Credit unions: Tips for successful rebranding

Eva LaMere, president of Austin Williams, a New York-based digital marketing, advertising and rebranding firm, shares some insights.

With several credit unions undergoing a major rebranding in recent years, we spoke to a digital marketing expert to learn what the process entails and how credit unions can create a strong brand.

Eva LaMere, president of Austin Williams, a New York-based digital marketing, advertising and rebranding firm, shared some insights.

What are the key elements of a successful credit union brand?

Eva LaMere: Every brand has a unique and compelling story to tell. The key is to find it: to uncover your brand DNA; who you are – and more importantly, how that connects to what your target audience wants, and needs, you to be. That brand story is built on a platform based on extensive research: we uncover insights into consumer sentiments and motivators, the credit union’s brand truth, and the competitive environment in which they operate.  A successful brand connects the consumer to the credit union in a way that’s relevant, engaging and stands out from other financial institutions vying for the same dollar. The brand platform is the foundation for all messaging and creative content to ensure we have consistency with that identity and brand truth. Without that consistency, you will not build a successful brand.

Should ‘credit union’ be kept in the name? Does it have an old-fashioned meaning for the public?

Eva LaMere: There is still a lot of work to do educating the public about what credit unions do – or why they’re a better financial option. So many credit unions consider removing the moniker from their brand, or reducing its emphasis. That’s not necessarily a bad thing; it depends on what your research tells you about your target market. But in those cases where credit union is removed, we must replace it with something – ‘Financial’ is a common option – and/or create a tagline as an identifier. This tagline may include the verb “bank” (no one “credit unions”, after all) to explain both what the institution does and to reinforce its mission.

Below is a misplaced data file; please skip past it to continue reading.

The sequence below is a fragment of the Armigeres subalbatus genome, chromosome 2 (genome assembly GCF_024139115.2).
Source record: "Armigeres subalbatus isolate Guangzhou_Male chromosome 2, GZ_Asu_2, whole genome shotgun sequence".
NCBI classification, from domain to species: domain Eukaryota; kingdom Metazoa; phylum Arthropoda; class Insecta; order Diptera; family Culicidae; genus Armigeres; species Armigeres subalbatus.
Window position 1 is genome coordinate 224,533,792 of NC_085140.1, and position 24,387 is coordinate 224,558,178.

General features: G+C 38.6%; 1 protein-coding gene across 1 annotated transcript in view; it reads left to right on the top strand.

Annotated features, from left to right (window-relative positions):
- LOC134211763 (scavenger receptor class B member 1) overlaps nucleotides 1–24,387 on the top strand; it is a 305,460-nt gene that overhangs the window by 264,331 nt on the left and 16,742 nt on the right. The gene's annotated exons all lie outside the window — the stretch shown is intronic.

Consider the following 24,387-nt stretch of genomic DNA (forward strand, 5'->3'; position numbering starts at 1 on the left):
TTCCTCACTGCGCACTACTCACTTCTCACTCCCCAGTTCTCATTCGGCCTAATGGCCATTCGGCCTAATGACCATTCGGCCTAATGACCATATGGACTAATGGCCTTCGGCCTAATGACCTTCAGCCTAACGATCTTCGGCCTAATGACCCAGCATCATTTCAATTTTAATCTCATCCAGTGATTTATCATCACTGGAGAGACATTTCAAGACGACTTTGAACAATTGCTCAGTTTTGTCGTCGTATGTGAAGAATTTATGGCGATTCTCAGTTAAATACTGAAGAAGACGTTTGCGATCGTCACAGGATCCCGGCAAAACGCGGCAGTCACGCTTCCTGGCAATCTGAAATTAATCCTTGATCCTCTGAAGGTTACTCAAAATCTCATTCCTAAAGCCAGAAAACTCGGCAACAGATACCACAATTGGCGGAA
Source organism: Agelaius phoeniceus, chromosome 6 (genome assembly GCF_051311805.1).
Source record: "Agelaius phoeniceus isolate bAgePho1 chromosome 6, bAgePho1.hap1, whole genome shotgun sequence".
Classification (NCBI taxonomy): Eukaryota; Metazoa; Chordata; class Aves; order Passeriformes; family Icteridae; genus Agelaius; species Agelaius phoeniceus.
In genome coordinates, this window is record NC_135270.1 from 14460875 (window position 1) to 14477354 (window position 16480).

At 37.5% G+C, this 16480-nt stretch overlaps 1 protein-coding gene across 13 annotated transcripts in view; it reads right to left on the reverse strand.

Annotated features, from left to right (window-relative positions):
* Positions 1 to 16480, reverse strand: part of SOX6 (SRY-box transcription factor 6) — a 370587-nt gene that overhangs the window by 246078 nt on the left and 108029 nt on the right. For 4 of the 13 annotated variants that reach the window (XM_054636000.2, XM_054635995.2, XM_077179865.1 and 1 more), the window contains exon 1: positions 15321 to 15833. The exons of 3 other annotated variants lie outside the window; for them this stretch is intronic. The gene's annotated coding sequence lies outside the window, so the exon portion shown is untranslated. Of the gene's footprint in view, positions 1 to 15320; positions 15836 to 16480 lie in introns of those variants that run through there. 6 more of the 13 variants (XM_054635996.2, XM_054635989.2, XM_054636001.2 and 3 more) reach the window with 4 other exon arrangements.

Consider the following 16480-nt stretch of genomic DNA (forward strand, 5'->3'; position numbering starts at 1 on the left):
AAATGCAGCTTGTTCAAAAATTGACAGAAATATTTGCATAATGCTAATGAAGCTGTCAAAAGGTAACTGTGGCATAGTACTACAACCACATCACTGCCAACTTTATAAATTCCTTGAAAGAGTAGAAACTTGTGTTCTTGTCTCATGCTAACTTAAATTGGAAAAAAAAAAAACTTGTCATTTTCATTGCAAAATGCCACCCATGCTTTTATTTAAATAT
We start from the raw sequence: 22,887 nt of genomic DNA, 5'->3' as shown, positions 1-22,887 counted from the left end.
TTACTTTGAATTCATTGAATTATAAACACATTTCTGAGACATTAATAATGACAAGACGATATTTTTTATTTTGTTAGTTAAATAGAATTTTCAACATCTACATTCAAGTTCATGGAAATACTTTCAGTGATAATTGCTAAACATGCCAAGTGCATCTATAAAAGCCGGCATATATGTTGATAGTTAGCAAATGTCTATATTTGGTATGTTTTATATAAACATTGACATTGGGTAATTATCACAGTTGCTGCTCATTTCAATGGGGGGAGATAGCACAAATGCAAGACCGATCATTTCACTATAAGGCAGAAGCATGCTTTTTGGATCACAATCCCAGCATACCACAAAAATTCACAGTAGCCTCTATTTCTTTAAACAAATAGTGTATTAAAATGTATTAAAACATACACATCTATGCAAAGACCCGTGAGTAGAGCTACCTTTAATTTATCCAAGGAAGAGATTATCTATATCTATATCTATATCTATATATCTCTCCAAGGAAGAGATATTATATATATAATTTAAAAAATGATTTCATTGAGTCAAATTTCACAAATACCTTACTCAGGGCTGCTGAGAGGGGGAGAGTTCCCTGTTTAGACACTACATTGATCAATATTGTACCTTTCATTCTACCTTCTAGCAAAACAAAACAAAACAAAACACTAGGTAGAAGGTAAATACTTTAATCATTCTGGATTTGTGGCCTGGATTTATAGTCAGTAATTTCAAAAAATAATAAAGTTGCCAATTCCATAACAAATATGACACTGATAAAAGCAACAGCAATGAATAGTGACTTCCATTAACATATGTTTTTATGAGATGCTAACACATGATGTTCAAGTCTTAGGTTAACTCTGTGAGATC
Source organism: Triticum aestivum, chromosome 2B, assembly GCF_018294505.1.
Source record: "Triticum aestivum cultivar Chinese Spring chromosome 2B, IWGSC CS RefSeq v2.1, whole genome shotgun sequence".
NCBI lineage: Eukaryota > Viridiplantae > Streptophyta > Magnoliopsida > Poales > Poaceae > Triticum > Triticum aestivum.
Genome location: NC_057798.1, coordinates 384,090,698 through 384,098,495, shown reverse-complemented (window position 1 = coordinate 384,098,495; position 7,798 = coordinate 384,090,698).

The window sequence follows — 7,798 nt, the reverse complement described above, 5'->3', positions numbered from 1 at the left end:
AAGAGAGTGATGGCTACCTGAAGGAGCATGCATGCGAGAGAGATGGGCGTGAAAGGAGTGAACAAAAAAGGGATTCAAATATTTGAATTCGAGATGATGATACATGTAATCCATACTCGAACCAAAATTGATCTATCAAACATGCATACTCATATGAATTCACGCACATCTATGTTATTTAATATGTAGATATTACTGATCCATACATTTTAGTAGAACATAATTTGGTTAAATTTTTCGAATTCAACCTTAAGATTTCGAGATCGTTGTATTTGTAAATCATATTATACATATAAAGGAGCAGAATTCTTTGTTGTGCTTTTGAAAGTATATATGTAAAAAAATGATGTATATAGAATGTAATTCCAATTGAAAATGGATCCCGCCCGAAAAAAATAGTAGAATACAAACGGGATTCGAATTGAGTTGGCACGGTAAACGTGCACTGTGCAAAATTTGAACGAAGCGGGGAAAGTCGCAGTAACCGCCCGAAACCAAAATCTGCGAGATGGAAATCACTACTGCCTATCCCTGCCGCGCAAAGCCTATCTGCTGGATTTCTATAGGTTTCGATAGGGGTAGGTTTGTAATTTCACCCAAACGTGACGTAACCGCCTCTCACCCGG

What are the biggest challenges in the rebranding process?

Eva LaMere: Rebranding is a huge undertaking, so credit union leadership first needs to understand what they’re getting into and why. What is the ultimate goal? Is it a viable and financially beneficial one? Take into account the many perspectives from which your rebranding will be viewed: your core constituencies include not only your members and prospects, but your employees and board of directors. How do they feel about your brand now? How will they view the rebranding and how will it fit with how they interact with the credit union each day? Leaving no stone unturned from a tactical and a financial point of view is important, from those “big” elements such as changing branch signage, right down to planning for changes to those “little” things like your email signatures.

Is rebranding in itself enough? Or should credit unions use this opportunity to present new services for members?

Eva LaMere: It depends on your competitive situation and your goals. Any rebranding must start with research to understand what prospective and current members want or need and how or if you can deliver them. If you’re not delivering the services people want and need, no rebranding or marketing effort is going to be successful.

How can results be measured? Do strong brands generate strong sales/an increase in membership?

Eva LaMere: At Austin & Williams, we believe every opportunity to brand is an opportunity to sell and every opportunity to sell is an opportunity to brand. Every rebrand should start with key performance indicators (KPIs) as well as a plan for measuring them. Results need to be measured against goals: increased awareness, increased membership, or higher product sales volumes. If a rebranding isn’t designed to deliver a solid return on investment (ROI), don’t do it.

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